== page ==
Cesky Krumlov

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The last few days in Cesky Krumlov were a refreshing taste of the Czech Republic outside of its capital city, Prague. The simplistic yet majestic nature of the town left me in awe from the moment I stepped off the bus. It’s what I imagined a Central European town to feel and look like: something straight out of a storybook fable. Located in southern Bohemian region of the Czech Republic, Cesky Krumlov has been preserved to maintain its 15th century charm. I feel as though I was able to truly take advantage of my time there and experience the essence of the town.

One of my favorite parts was the tour of the Cesky Krumlov Castle. The exact date that the castle was founded is unclear but it’s believed to date back into the 13th century.  It is the second largest castle in the Czech Republic ranking after the Prague Castle. The complex has 40 buildings and palaces and five courts as well as a large garden. Our tour guide, Brice, showed us the mixture of architectural styles that are on the castle grounds including Gothic and Boroque. The castle was founded by Lords of Krumlov and then inherited by the Rosenbergs, who ruled for three centuries. The castle was eventually donated to the Eggenberg family until they died out. The Schwarzenbergs were the new successors until the 20th century. Today the castle is owned by the national government and the gates are open to the public. The inside of the castle is so well preserved the rooms almost replicate how the rulers designed it. Although we weren’t allowed to take pictures inside, the views from outside the castle were all gorgeous.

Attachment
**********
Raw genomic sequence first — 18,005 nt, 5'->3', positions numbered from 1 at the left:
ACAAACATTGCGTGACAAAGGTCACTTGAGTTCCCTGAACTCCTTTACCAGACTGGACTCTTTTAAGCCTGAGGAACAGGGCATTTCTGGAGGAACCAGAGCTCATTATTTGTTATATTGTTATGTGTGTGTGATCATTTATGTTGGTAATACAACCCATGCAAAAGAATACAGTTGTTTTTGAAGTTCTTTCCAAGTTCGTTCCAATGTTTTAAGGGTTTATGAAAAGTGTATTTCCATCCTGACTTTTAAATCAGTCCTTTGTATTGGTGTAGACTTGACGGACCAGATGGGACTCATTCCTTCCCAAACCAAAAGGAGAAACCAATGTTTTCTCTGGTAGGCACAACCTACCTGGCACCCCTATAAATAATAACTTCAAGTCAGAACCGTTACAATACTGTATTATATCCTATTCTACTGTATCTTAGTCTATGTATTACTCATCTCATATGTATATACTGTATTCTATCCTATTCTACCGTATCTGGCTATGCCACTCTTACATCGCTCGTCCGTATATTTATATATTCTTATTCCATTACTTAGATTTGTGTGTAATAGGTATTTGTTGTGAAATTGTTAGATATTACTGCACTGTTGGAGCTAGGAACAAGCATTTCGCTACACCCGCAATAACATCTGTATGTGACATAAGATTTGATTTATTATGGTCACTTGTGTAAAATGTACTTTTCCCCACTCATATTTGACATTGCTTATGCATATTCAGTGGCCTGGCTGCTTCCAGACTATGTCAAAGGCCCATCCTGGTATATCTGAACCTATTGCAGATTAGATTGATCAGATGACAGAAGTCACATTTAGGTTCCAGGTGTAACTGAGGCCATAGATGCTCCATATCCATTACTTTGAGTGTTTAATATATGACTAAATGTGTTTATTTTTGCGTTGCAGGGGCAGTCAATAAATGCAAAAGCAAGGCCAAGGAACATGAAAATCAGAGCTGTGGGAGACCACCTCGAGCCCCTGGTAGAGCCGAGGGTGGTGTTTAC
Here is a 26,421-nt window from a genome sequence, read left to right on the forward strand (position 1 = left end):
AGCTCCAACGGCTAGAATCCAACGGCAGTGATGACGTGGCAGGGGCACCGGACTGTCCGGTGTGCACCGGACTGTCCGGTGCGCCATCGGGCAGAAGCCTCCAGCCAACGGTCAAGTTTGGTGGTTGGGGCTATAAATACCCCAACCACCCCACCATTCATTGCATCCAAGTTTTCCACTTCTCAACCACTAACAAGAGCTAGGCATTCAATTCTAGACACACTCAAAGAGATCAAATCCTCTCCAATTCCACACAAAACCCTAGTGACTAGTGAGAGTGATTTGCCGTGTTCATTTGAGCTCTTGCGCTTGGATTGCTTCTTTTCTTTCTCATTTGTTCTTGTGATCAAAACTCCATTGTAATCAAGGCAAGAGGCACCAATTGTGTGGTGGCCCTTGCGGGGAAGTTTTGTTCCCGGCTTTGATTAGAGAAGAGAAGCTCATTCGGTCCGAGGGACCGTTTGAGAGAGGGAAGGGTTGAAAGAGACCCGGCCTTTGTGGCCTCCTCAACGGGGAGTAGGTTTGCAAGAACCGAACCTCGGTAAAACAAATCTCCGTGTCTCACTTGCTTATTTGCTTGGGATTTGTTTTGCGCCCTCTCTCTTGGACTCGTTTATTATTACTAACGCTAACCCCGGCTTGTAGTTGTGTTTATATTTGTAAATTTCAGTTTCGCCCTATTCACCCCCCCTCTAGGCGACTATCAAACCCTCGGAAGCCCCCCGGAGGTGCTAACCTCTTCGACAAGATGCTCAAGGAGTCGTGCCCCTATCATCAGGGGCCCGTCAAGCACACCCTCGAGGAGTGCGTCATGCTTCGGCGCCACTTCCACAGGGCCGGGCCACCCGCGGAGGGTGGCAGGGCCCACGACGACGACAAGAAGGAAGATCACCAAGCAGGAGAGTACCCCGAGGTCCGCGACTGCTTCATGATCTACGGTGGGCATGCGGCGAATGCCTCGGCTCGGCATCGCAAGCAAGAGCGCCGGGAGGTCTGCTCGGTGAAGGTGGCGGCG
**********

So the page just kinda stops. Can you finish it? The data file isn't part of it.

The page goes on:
Another enjoyable activity was river rafting. I am so glad that I didn’t allow my lack of water clothes to prevent me from joining in on the fun. The river we rafted through was the Vltava River, the same 430 km river that flows through Prague. And we definitely weren’t the only people out on the water. People throughout the town were also rafting, kayaking, canoeing, swimming, and playing in the sand near the water. Last summer Cesky Krumlov had some flooding that prevented water activities but paled in comparison to the flooding in 2002. Twelve years ago waters from Lake Lipno rushed through the Vltava. Even the oldest recorded house in the town, from 1320, was washed out. There are still marks on buildings that measure how high the water rose. This time around the water was actually so shallow that our raft got stuck in the rocks multiple times!

Both nights in Cesky Krumlov we enjoyed original Czech meals that included dumplings, sausage, beef, and several other foods I do not know how to properly spell! Similar to Prague, the meal prices ranged between 100 and 150 krowns, equivalent to five to eight dollars. After dinner I enjoyed listening to the Helen and Brice play the guitars in the beer garden out back. It was a great way to end the busy day and something I will always remember. The nightlife in Cesky Krumlov was very calm, especially since we arrived in the middle of the week. A few relaxing bars were open, which stayed true to the pace of the town.

One thing that stood out about the culture in Cesky Krumlov was how early everything closed. By 8:00pm most shops, convenient stores and restaurants were closed or shutting down. A couple of us circled around the entire town for a gelato shop or stand at 8:30pm but everything closed. It was also apparent that the entire town of Cesky Krumlov revolved around tourism. Souvenir shops lined up one after the other and hostiles and hotels in between. Lastly, on the last day I began to realize just how small the town was. It took no time to walk through the entire town and run into the same people. I ran into our tour guide Olie (sp?) six times during our time there.

I enjoyed my time in Cesky Krumlov and have the pictures to prove how beautiful of a place it is.  I am happy to see that the locals work so hard to maintain its charm so that if I may return, I will feel the same vibe as before.

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